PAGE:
Advertisement Clipping from Cincinnati Commercial, Mon, Oct 4, 1869.

Clipped from US, Ohio, Cincinnati, Cincinnati Commercial, October 4, 1869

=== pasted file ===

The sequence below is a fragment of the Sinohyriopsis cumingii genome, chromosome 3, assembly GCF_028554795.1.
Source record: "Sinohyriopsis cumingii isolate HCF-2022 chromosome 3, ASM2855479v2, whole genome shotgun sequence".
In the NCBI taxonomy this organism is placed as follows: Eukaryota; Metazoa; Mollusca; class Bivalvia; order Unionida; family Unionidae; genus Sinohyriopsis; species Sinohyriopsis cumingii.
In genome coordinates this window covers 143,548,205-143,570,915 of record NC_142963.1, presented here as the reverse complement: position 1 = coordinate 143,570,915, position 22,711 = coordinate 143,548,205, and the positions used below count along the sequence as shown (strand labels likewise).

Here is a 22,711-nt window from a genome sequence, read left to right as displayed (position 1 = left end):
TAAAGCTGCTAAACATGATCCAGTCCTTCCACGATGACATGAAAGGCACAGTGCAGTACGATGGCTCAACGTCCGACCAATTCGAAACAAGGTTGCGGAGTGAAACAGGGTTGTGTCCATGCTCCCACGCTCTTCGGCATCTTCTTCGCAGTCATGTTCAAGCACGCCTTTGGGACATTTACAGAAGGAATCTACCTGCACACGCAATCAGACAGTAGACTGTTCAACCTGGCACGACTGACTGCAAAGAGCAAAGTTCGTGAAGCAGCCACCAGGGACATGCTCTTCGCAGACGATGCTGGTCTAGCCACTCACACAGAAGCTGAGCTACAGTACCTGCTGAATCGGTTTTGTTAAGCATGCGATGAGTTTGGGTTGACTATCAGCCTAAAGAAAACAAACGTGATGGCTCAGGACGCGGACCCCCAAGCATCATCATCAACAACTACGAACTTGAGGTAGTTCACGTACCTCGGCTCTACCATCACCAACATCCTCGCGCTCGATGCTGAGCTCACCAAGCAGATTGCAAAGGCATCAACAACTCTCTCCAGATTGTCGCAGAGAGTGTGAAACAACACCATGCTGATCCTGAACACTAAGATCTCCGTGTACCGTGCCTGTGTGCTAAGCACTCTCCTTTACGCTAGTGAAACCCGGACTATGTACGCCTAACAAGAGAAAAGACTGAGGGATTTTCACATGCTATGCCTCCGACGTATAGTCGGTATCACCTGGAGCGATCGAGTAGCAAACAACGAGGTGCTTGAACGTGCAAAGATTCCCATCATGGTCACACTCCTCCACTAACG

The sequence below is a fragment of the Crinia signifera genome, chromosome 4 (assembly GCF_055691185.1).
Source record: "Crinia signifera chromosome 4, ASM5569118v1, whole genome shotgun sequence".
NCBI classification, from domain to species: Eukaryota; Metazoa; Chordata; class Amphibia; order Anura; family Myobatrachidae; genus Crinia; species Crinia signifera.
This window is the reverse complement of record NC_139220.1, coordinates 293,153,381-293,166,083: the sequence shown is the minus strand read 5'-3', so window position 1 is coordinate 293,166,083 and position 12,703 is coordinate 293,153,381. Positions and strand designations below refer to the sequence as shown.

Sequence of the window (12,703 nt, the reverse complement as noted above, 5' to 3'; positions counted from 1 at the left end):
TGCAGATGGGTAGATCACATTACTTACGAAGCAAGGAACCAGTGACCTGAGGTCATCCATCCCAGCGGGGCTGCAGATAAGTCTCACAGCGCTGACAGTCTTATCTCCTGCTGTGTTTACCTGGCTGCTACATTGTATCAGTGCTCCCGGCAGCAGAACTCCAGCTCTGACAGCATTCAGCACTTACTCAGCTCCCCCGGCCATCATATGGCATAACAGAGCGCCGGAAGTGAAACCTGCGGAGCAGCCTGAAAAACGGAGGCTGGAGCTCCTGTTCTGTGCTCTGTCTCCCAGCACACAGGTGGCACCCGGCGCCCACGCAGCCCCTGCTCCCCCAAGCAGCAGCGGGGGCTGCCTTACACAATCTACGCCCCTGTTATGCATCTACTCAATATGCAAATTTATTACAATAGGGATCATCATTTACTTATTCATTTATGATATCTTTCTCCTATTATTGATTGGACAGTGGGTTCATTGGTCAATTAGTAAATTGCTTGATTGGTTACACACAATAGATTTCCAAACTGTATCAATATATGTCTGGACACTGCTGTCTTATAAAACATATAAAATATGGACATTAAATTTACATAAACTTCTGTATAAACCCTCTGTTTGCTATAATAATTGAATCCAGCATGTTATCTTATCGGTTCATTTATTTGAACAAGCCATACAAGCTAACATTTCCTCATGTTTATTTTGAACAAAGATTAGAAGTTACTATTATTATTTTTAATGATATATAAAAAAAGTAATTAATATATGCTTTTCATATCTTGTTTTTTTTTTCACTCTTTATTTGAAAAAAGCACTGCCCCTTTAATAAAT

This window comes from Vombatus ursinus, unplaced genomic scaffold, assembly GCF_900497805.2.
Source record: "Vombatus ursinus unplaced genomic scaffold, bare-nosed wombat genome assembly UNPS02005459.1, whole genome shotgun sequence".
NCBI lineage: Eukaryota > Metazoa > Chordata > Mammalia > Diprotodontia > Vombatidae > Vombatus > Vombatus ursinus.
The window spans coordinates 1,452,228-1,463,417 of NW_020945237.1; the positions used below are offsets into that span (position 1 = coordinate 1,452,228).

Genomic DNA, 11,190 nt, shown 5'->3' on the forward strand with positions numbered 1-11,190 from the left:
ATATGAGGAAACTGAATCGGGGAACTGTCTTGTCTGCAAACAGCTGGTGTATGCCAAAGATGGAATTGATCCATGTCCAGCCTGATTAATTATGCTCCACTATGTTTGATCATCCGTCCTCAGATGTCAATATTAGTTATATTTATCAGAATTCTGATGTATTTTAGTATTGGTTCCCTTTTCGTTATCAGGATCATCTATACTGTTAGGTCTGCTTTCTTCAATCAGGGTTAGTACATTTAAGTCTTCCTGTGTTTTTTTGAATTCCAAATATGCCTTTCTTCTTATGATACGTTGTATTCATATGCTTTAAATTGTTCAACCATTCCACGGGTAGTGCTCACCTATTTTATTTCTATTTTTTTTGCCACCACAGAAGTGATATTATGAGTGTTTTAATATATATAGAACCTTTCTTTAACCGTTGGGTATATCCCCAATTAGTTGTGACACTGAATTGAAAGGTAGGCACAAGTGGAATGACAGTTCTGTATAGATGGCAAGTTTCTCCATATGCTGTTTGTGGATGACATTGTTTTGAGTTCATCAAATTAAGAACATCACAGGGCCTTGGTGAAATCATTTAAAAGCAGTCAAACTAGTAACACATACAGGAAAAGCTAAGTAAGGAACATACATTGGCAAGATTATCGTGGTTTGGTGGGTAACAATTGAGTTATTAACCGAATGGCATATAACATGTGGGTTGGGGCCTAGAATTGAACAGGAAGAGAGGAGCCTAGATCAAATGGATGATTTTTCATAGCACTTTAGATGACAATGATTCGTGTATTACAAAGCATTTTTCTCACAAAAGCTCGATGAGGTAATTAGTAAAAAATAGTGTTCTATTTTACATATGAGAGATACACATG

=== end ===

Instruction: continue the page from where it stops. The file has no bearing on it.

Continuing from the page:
THE QUEEN CITIZEN ON WHEELS.Vol. 2J [No. l.Devoted to the Belles Lettres and Impersonality.* ;On the Union Pacific R. R., September 29,1869.^ * iGREETING.The editor of the journal so fully feresaw the suceess that would be commanded by It from the first, that he wrote the following editorial day before yesterday. The initial number of the Queen Citizen on Wheels has gone to the pub lio and created a sensation that nothing but superlatives, in which we do not deal, can do justice to. The entire edition was exhausted at an early hour, and on ly with the greatest difficulty did the editor retain one copy to deposit iu the corner-stone of our new llve-story stone-front office, the erection of which was begun last evening at early oandle-light. We are determined to be as enterprising as this community is generous, In pursuance of which resolution we have changed form from folio to quarto, and adorned the first page with a new heading, In a postscript to a letter dispatched, yesterday, to a lady acquaintance in New York, we ordered two eight-cylinder Hoe presses, at a cost of $33,-500 each, and have commenoed excavation under our state-room to make room for the mammoth machines.After our paper had been read, yesterday, a mass meeting was held in Fifth avenue, in the Humboldt District of this rolling metropolis, a large and fashionable delegation coming in from the Platte City District and decorously occupying the lateral streets. Mr. Fallis related a touching anecdote in, the life of Napoleon the First, making speaking gesturos with his left hand, and in nis right flourishing a cork which he had neatly caught out on the fly at dinner, i thereby securing an immediate inning of Werk’s sparkling. Mr. Fallls gently glidedfrom the Little Corporal to the suggestive ob-ect between his right finger and thumb, and as* e paid a deserved tribute to Mr. Werk, his eye swam apparently in a mist of Golden Eagle. The famous wine-grower of Green Township made a witty reply, quoting General ’s disclosure of the enfeebling and corrupting quality of Longworth’s so-called wines, and demurring to the indifferent opinion expressed In these columns concerning California vintages. Mr. Hosea made some pithy remarks, and an allusion to certain mysterious infants, that brought Mr. Buchanan to his feet. The graceful and adroit observations of Mr. Buchanan elicited a tumultuous call for the editor of this paper, who with admirable poise and self-possession constructed a platform of two valises and a tea-box, mounted it, and made the following speech:“Ladies and gentlemen of the Cincinnati Excursion Party: It is hardly just to expect your scribe and historian to be also your orator. Few newspapermen oan talk well extemporaneously, and wo aro too- pioud to oommit speeohea to memory and practice them before the massive mirrors that line our sumptuous sanctums. We write so much that our habits of thought tend away from off-hand speakiug. The orator can not expunge or revise if suddenly called ont, and that is what journalists have the privilege of doing in addressing their daily audiences. But I will not shield myself behind this brief analysis of the reason why I shall probably breakdown. [Cheers.] As excursionists, ladies and gentlemen, you are a success. I have followed you with my pencil closely, because admiringly. I Applause.] It is to be regretted that Chicago did not send with you the deputation of polioemen that one of the journals there suggested. You would have made gentlemen of them, seen to it that their Dills were paid, protected them from the grizzlies in Woodward’s Garden, and from other zoological small deer, and returned them such wiser and better men, that they would probably insist on continuing their journey to the Buckeye State.“If Chicago thinks that the Cincinnati method of taking a drink is for each man to pay for his glass, you happen to know since visiting San Francisco that the Chicago method Is to order and swallow the fluid, and walk off, without observing the little formality that follows such transactions in our own rural community.“It gives me pleasure to be able to thank my indefatigable allies of the fair sex, for their apt notes and highly intelligent suggestions. Now that we have woman as a doctor, a printer and a telegraph operator, why may she not aspire to— nay, be imperatively oalied on—to assume the managing editorship of the great dailies. Yours, ladies and gentlemen, is the model excursion of my experionco, which happens not to be a narrow one relating to trips like this. You have been a social unit for thirty days. That is something new. You know beauty of nature when you see it, and comprehend fun when it is abroad. This is a rare gift. I thank you profoundly for furnishing a theme so oongeniai^for letter writing as your delightful journey aero the continent, and for your cordial reflection esteem for a great and rising institution—after schools and commeroe, the handmaid of progress—the press of this Republlo.” [Great and oontinued cheering, after patiently waiting for whioh to subside, Mr. Hosea prooeeded to deoant the rosy.]